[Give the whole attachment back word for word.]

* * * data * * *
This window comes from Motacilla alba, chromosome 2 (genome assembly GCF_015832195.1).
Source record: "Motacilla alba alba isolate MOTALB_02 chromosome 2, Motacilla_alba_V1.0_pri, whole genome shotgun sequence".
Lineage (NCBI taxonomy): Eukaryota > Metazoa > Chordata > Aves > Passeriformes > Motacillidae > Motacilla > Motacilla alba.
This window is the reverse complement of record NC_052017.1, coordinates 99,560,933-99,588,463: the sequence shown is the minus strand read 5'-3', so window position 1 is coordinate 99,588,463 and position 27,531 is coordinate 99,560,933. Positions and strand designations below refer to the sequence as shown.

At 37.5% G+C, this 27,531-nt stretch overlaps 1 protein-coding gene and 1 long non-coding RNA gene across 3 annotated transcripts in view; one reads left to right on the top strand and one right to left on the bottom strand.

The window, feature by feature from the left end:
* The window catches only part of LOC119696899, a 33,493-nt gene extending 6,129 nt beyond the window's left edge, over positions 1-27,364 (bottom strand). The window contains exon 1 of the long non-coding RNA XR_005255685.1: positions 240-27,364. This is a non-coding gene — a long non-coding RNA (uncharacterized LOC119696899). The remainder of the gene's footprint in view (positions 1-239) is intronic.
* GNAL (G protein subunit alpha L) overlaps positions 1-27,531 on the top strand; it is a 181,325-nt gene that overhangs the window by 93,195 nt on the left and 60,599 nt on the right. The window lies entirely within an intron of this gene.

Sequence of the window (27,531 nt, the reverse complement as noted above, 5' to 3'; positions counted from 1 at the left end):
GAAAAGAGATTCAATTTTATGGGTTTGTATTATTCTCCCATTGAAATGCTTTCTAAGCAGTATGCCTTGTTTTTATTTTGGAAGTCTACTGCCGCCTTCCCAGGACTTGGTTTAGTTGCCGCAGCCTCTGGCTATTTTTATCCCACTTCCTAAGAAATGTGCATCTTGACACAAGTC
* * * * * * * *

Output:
This window comes from Motacilla alba, chromosome 2 (genome assembly GCF_015832195.1).
Source record: "Motacilla alba alba isolate MOTALB_02 chromosome 2, Motacilla_alba_V1.0_pri, whole genome shotgun sequence".
Lineage (NCBI taxonomy): Eukaryota > Metazoa > Chordata > Aves > Passeriformes > Motacillidae > Motacilla > Motacilla alba.
This window is the reverse complement of record NC_052017.1, coordinates 99,560,933-99,588,463: the sequence shown is the minus strand read 5'-3', so window position 1 is coordinate 99,588,463 and position 27,531 is coordinate 99,560,933. Positions and strand designations below refer to the sequence as shown.

At 37.5% G+C, this 27,531-nt stretch overlaps 1 protein-coding gene and 1 long non-coding RNA gene across 3 annotated transcripts in view; one reads left to right on the top strand and one right to left on the bottom strand.

The window, feature by feature from the left end:
* The window catches only part of LOC119696899, a 33,493-nt gene extending 6,129 nt beyond the window's left edge, over positions 1-27,364 (bottom strand). The window contains exon 1 of the long non-coding RNA XR_005255685.1: positions 240-27,364. This is a non-coding gene — a long non-coding RNA (uncharacterized LOC119696899). The remainder of the gene's footprint in view (positions 1-239) is intronic.
* GNAL (G protein subunit alpha L) overlaps positions 1-27,531 on the top strand; it is a 181,325-nt gene that overhangs the window by 93,195 nt on the left and 60,599 nt on the right. The window lies entirely within an intron of this gene.

Sequence of the window (27,531 nt, the reverse complement as noted above, 5' to 3'; positions counted from 1 at the left end):
GAAAAGAGATTCAATTTTATGGGTTTGTATTATTCTCCCATTGAAATGCTTTCTAAGCAGTATGCCTTGTTTTTATTTTGGAAGTCTACTGCCGCCTTCCCAGGACTTGGTTTAGTTGCCGCAGCCTCTGGCTATTTTTATCCCACTTCCTAAGAAATGTGCATCTTGACACAAGTC